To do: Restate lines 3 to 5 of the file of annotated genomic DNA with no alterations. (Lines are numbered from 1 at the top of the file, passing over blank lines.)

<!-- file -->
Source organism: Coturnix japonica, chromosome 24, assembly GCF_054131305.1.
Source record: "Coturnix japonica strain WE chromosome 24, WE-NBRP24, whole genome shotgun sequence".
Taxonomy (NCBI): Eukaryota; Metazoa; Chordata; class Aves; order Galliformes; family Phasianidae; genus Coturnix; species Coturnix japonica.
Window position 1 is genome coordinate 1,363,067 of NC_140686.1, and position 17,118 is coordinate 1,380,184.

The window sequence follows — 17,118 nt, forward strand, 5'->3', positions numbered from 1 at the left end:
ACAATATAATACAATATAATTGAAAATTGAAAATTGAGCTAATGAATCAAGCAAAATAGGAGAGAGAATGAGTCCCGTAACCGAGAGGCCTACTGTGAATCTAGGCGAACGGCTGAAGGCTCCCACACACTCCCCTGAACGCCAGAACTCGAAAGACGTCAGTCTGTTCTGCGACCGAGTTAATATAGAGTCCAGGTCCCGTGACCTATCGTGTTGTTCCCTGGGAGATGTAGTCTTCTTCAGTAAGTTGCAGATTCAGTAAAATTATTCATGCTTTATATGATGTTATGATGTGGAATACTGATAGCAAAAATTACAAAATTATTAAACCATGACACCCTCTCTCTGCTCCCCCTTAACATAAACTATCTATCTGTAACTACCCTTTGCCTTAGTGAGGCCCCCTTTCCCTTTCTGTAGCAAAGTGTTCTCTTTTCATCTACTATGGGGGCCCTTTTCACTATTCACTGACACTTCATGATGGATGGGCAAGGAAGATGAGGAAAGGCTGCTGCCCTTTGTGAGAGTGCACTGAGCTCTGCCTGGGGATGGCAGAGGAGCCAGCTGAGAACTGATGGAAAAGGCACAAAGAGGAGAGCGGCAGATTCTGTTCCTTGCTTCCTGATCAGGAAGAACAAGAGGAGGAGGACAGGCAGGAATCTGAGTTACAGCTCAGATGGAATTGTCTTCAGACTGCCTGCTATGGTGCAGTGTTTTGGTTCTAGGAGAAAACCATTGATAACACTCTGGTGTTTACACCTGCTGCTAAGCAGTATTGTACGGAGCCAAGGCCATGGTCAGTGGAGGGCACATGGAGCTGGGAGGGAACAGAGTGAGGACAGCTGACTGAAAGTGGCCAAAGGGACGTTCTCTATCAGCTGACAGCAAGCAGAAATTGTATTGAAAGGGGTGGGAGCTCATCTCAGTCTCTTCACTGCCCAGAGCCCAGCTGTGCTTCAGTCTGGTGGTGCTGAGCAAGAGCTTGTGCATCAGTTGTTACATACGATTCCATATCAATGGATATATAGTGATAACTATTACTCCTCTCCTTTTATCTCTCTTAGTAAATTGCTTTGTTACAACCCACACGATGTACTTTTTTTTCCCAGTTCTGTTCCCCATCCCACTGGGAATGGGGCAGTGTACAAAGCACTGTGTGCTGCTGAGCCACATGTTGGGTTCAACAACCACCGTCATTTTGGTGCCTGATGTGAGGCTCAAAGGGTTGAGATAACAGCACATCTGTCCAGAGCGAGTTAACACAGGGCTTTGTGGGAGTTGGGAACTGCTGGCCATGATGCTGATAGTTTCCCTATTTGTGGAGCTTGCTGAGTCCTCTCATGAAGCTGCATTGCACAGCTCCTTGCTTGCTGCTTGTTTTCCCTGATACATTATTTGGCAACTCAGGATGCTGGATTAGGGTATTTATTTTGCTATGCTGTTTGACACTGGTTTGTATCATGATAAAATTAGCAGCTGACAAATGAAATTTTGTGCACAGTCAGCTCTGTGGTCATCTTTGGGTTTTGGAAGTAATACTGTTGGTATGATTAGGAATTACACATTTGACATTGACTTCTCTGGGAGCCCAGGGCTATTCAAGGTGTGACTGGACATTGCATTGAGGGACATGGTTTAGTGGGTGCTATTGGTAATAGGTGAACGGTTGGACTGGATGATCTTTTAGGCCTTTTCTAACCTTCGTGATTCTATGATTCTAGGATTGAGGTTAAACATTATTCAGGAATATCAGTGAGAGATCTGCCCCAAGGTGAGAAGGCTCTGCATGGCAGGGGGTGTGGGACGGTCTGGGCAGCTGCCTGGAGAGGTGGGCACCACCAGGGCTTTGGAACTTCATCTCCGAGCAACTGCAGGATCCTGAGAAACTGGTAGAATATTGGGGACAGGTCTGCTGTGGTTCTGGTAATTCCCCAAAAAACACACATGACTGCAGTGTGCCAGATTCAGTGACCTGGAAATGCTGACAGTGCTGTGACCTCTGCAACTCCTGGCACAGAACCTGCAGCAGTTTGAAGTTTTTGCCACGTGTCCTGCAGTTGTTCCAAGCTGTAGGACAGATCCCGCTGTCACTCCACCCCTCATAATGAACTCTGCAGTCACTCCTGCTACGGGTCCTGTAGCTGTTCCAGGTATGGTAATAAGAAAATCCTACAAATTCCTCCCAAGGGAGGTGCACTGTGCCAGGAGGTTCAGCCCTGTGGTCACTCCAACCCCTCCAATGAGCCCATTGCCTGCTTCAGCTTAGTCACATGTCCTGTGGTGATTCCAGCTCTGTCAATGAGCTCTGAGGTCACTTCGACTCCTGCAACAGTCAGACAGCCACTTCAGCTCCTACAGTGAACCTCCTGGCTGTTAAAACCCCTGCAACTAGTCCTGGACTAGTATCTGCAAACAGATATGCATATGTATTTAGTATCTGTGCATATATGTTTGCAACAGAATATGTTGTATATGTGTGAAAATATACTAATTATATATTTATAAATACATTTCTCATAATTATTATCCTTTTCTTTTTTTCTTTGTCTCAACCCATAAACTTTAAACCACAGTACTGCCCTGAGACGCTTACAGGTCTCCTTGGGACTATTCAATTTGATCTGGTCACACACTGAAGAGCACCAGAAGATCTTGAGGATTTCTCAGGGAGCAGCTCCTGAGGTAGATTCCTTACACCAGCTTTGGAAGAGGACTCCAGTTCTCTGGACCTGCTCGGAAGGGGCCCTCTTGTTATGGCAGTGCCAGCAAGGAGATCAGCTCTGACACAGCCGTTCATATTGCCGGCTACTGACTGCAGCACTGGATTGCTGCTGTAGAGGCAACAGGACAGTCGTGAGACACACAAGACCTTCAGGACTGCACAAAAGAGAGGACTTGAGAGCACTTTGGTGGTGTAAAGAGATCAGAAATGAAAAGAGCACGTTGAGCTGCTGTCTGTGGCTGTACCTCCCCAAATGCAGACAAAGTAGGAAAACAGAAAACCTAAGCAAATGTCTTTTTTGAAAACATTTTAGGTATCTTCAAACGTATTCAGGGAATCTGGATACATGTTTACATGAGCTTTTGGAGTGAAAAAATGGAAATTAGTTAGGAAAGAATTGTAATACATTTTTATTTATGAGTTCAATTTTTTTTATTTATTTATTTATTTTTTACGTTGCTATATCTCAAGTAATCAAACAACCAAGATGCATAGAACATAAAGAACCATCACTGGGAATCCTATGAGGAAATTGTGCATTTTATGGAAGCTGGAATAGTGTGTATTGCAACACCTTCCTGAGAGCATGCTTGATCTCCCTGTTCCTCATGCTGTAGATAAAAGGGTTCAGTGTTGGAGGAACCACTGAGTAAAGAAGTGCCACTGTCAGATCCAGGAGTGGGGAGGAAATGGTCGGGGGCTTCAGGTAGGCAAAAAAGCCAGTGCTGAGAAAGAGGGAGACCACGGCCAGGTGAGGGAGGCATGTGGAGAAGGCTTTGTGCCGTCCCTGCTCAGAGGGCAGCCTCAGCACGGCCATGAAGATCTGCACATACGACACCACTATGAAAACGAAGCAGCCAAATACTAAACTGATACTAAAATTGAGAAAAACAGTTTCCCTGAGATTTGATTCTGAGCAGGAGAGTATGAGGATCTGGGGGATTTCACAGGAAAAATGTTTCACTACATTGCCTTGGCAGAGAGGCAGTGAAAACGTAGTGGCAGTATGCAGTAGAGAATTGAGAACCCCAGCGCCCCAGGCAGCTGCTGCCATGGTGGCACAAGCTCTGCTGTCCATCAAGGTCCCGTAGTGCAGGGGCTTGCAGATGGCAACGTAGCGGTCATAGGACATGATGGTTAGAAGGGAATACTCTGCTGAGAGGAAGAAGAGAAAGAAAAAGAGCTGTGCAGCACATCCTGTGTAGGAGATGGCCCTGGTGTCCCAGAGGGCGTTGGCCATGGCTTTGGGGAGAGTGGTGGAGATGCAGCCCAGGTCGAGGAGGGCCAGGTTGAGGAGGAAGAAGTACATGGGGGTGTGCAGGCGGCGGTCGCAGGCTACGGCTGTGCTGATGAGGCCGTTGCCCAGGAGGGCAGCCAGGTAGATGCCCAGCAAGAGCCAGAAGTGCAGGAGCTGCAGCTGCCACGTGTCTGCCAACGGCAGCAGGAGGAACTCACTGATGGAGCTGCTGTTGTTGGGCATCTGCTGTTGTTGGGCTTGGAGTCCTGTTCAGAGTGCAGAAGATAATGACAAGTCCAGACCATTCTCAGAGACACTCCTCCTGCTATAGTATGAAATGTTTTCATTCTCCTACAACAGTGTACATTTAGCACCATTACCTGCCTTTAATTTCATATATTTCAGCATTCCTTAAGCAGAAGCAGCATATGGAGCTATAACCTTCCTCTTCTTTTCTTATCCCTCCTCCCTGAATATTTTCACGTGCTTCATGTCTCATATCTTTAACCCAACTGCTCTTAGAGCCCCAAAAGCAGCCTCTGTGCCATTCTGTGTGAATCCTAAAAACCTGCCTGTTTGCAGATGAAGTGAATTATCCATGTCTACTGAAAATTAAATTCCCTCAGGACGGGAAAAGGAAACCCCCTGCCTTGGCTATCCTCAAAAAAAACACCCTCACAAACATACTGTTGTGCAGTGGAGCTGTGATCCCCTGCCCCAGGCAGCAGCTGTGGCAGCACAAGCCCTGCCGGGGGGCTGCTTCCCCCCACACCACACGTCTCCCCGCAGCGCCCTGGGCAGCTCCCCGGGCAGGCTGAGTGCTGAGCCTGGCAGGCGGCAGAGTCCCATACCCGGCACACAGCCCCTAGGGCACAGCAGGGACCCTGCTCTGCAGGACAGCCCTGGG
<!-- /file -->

Taxonomy (NCBI): Eukaryota; Metazoa; Chordata; class Aves; order Galliformes; family Phasianidae; genus Coturnix; species Coturnix japonica.
Window position 1 is genome coordinate 1,363,067 of NC_140686.1, and position 17,118 is coordinate 1,380,184.

The window sequence follows — 17,118 nt, forward strand, 5'->3', positions numbered from 1 at the left end: